Sometimes when deciding what the next ‘Taste of History’ is to be, it is easy to overlook some of our traditional items. After all, how many of us have not moved the humble Shortbread to one side in our quest for the chocolate covered, or the cream filled, or even the exotic berry flavoured item hidden beneath? Well . . . . . now is the time to put this staple of the biscuit barrel front and centre and in doing so, reveal Shortbread’s remarkable journey through time!
However, before delving back, it is possibly a good idea to list its modern-day characteristics and features –
Shortbread is a crumbly, buttery biscuit, available all the year in rounds and fingers and at Christmas in tartan covered tins, often containing triangles which are strangely named Petticoat Tails.
Most Shortbread sold today is plain but some have flavourings for example lemon, others have additional ingredients like chocolate chips or dried fruit..
So having set out all the above we have a check list to determine which of these are true to this biscuit’s historic roots. We are now ready to start our journey.
Some historians believe a round, cereal based ‘cake’ was used in pagan times as part of the Winter Solstice ceremonies to encourage the sun’s rebirth. Evidence is of course very limited to support this claim but fast forward to the Medieval period and the evidential ground is more secure.
Records show that there was a product called Biscuit Bread.
This was left over bread, which was dried out in a cooling oven until it was like a rusk. (By the way – Biscuit simply means Twice Baked in French!) So popular was this that it took on a life of its own, and as with any recipe it began to evolve. To start, fat, possibly lard, dripping or butter, was added and the yeast was gradually omitted. As the fat content increased, this affected the texture of the finished product. It was now not like bread; it was crumbly or ‘Short’ – a very old cookery term to describe this kind of texture. To differentiate between this new product and the old Biscuit Bread it was given a new name – Short Bread!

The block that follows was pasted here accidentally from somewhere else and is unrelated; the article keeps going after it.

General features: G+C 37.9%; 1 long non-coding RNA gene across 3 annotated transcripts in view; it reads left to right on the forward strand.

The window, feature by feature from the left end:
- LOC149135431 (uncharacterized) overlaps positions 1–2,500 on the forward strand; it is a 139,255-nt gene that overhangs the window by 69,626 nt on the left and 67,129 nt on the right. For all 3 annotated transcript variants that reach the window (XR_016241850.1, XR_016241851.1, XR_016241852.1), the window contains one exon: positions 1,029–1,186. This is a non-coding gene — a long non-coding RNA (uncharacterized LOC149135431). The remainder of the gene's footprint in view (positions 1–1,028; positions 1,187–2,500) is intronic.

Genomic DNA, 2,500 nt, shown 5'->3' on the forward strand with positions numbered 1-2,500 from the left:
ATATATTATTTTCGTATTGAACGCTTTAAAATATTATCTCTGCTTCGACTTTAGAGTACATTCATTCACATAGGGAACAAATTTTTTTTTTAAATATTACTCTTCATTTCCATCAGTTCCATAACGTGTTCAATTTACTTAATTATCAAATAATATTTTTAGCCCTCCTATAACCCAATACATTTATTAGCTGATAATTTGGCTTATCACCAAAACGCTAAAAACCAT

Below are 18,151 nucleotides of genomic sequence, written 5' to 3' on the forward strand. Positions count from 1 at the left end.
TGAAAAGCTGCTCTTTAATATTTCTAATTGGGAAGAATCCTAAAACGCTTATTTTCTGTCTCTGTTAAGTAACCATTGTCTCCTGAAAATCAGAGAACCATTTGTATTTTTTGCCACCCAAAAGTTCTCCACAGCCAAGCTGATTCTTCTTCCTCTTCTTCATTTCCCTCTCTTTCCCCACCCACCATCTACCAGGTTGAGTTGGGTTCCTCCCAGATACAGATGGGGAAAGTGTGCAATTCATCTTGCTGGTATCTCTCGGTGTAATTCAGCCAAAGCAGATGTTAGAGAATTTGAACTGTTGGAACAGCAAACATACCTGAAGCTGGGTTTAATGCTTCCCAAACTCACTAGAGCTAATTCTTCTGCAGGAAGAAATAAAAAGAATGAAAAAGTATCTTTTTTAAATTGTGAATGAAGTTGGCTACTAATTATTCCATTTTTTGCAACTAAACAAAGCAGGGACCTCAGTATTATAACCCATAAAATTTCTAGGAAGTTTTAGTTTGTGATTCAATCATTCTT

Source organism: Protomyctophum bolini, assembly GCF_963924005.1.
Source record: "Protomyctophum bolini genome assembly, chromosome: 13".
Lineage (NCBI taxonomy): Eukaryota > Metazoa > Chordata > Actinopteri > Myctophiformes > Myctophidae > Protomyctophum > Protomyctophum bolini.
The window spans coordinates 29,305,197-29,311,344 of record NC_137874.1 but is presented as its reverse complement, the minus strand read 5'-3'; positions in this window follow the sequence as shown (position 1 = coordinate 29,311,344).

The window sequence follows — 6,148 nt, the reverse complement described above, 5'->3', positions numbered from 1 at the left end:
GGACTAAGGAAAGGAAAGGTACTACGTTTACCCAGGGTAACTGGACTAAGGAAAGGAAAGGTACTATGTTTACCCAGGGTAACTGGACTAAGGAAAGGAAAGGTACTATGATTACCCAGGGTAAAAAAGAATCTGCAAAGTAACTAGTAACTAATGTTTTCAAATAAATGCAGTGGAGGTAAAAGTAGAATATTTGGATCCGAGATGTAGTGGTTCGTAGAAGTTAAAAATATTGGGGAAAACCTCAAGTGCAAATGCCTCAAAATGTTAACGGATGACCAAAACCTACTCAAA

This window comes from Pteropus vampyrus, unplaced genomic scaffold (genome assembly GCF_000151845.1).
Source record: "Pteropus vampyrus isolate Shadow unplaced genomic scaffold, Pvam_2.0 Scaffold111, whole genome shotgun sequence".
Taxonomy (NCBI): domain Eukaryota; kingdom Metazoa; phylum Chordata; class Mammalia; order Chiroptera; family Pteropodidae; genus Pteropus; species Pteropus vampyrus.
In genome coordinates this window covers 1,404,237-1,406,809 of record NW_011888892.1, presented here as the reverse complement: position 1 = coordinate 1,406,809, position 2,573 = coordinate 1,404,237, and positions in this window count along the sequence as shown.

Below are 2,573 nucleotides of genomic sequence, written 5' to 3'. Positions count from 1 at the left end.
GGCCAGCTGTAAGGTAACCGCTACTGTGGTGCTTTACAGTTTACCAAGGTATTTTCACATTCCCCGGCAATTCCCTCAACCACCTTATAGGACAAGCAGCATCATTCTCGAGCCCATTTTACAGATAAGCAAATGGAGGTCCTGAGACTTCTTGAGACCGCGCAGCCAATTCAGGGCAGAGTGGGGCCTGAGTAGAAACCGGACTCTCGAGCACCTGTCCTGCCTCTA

It continued to grow in popularity as having so few ingredients most people could afford ‘a little bit of luxury’ at special times of year, notably Christmas and weddings.
Shortbread is still traditional fare in Scotland at Hogmanay when First Footers call to welcome in the New Year. And . . . . in Shetland a decorated Shortbread is broken over a bride’s head on the threshold of her new home.
Our story moves on to chart another change; Short Bread became a little sweeter. Originally the sweetening agent could have been honey as sugar was not widely available and even when it was in the 16th century, it was incredibly expensive. This is probably why all the old recipes give a much smaller amount of sugar than do its modern-day counterparts.
Having now reached this point in history it is time for Mary, Queen of Scots to enter the Short Bread story and for the strange Petticoat Tails name to be explained.
Mary grew up in the French court and regularly ate the Petites Galettes – little cakes – made in the Royal kitchens or perhaps bought from skilled patissières in the city. When she acceded to the Scottish throne and came to live in the country, she missed these little treats. Her chefs, using the ingredients and the recipes available, tried to reproduce them for her. The name Petticoat Tails is believed to be a ‘corruption’ of the French term for little cakes. As plausible as this is, it doesn’t explain their traditional triangular shape.
Now it is time for story number two! This also comes from the 16th century.
The triangular shaped biscuits, when put together created a complete circle which resembled the gored petticoats worn by fashionable ladies of the day. To make these petticoats accurately a pattern, called a Tallies or Tally was used. It was this name and the shape which gave rise, ultimately, to these biscuits being called Petticoat Tails! You the reader can now take your pick! Which story do you believe?